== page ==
An Excel spreadsheet created by the European Commission at the tail end of 2020 attempts to outline the current situation for British musicians, analysing which EU countries require work permits for artists and which don’t. (However, “[t]he blanks and footnotes suggest that anyone really wanting certainty will need good legal advice from the country concerned,” writes Peretz.)

Wherever blame lies for the current impasse, UK ministers insist they will heed the growing calls to provide clarity for artists and the broader live music industry, with another culture minister – Caroline Dinenage, minister of state for digital and culture – reiterating in the Commons yesterday that the UK’s “door is open” for discussions on resolving the issue.

Echoing her sentiments today, Barran claimed that while UK negotiators “did everything in their power to avoid the current situation”, the government is now is now looking ahead in order to secure a “simple and straightforward” deal for live entertainers.

“We are incredibly disappointed that the EU neither proposed, nor accepted, a tailored deal for musicians,” she said, “and we are determined to give those talented people the clarity they need to survive.”

 


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Warning over post-Brexit work permits for conferences

Booking agent Ian Smith, the founder of Brexit information service UKEArtsWork, is warning that British visitors to music industry conferences may require a work permit after the current Brexit transition period comes to an end on 31 December 2020.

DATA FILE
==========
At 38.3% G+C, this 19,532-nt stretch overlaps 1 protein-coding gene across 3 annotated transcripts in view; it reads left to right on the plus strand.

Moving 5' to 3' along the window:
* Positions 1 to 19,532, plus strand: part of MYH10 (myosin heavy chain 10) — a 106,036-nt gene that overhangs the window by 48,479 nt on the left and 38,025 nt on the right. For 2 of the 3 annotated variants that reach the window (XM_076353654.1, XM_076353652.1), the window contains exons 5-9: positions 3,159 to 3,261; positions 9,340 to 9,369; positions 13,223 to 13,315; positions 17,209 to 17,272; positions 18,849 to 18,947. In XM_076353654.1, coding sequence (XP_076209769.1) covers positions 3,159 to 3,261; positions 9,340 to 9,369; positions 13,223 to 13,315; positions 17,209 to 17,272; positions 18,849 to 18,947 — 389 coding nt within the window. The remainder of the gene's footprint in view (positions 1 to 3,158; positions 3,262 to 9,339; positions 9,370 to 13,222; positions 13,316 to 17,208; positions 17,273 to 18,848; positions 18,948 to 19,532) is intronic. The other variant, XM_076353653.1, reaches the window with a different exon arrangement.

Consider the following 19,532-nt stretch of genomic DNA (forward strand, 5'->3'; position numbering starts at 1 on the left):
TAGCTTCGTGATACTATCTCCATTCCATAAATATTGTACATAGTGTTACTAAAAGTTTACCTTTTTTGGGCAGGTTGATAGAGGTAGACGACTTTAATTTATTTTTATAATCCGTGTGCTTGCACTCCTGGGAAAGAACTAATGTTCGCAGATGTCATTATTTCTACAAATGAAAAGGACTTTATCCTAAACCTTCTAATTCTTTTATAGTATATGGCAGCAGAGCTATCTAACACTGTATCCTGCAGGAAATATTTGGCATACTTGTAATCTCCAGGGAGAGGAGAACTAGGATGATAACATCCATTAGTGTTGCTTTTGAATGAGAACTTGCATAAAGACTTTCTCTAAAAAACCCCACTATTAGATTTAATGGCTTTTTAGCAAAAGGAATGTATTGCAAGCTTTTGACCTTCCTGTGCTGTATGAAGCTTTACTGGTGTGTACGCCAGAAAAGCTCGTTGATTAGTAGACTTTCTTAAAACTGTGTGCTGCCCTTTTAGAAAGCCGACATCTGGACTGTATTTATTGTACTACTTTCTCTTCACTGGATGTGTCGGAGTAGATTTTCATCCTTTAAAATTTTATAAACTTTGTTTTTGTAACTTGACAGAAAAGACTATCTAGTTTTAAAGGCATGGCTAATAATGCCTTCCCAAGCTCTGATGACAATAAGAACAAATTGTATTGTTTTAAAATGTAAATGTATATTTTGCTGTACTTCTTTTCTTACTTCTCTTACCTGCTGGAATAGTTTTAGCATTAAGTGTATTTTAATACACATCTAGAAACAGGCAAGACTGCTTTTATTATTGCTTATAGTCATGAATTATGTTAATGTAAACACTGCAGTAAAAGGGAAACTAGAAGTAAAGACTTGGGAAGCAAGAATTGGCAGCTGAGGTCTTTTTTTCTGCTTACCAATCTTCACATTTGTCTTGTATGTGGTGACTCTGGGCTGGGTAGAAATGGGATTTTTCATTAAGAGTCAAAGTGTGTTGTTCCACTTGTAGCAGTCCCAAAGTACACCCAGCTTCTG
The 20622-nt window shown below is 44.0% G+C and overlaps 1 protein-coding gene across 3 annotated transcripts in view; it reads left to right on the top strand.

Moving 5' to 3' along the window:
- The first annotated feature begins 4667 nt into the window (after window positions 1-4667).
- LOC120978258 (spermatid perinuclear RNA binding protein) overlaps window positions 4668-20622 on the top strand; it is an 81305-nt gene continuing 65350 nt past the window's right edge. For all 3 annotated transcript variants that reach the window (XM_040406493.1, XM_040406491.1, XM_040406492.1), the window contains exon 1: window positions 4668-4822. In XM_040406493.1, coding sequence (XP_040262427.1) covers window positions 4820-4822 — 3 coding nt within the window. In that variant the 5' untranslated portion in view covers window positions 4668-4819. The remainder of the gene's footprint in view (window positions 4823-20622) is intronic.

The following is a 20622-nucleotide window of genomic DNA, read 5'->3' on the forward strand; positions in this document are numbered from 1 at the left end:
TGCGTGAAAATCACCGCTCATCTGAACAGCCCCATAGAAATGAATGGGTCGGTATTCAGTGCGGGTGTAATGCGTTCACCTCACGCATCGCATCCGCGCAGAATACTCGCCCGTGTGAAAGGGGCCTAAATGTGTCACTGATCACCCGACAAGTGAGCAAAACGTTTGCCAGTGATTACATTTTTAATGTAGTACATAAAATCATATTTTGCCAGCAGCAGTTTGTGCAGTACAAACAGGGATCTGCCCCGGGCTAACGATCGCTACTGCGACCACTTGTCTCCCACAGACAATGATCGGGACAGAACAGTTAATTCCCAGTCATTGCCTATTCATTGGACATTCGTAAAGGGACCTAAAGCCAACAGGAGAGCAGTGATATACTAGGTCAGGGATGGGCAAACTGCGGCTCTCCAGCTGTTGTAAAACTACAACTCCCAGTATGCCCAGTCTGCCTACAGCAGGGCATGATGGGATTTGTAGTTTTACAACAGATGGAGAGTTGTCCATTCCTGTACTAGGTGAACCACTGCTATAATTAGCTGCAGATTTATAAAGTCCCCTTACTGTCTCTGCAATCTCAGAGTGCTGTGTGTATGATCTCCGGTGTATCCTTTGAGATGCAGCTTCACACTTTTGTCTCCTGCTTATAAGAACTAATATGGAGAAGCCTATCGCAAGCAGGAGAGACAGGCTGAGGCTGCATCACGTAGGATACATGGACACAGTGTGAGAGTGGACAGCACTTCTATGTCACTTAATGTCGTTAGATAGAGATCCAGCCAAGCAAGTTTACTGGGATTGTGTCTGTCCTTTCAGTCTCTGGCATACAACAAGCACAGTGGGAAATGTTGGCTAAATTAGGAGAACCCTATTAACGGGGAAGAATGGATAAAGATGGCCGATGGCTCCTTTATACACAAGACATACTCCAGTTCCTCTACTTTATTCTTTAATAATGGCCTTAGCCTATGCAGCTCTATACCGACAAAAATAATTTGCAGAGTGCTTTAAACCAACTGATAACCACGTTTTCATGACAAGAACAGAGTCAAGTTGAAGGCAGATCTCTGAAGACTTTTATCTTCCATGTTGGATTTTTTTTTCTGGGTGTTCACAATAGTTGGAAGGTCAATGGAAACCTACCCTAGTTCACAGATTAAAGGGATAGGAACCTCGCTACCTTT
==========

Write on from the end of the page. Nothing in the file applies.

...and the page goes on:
In a new video posted to the UKEArtsWork YouTube channel, Smith addresses concerns raised in a recent Guardian article that those working in the “service industry”, which includes live entertainment, will face fines of up to €20,000 if they do not apply for special permits for visits to conferences in the event no deal is agreed between British and EU negotiators.

While the article largely focuses on the manufacturing/engineering sector, Smith is concerned the new rules could also apply to UK-based music professionals, many of whom speak at multiple conferences in continental Europe each year.

“Work permits may be necessary when attending conferences in another state”

“Here at UKEArtsWork, we’re as busy as ever fact-checking and bringing up to date info for everyone in the arts affected on both sides of the channel,” explains Smith. “The site covers as much as we can: all the ever-shifting sands for anyone working as a temp worker, from musicians to crew to management, that Brexit brings on both sides.

“We picked up recently from a Guardian story that work permits may be necessary when attending conferences in another state in an EU country or the UK – and yes, that means each and every state with their own work permit/visa rules.The bottom line is: are you doing ‘business’, and if so is this work, as this can lead to paid activities. Hint: The answer is yes…”

Frusion/Fizzion owner Smith, who is based in both the UK and Vienna, established the UKEArtsWork service in January to offer advice to live music professionals working in both the UK and EU.

Watch the video above or on on the UKEArtsWork YouTube channel.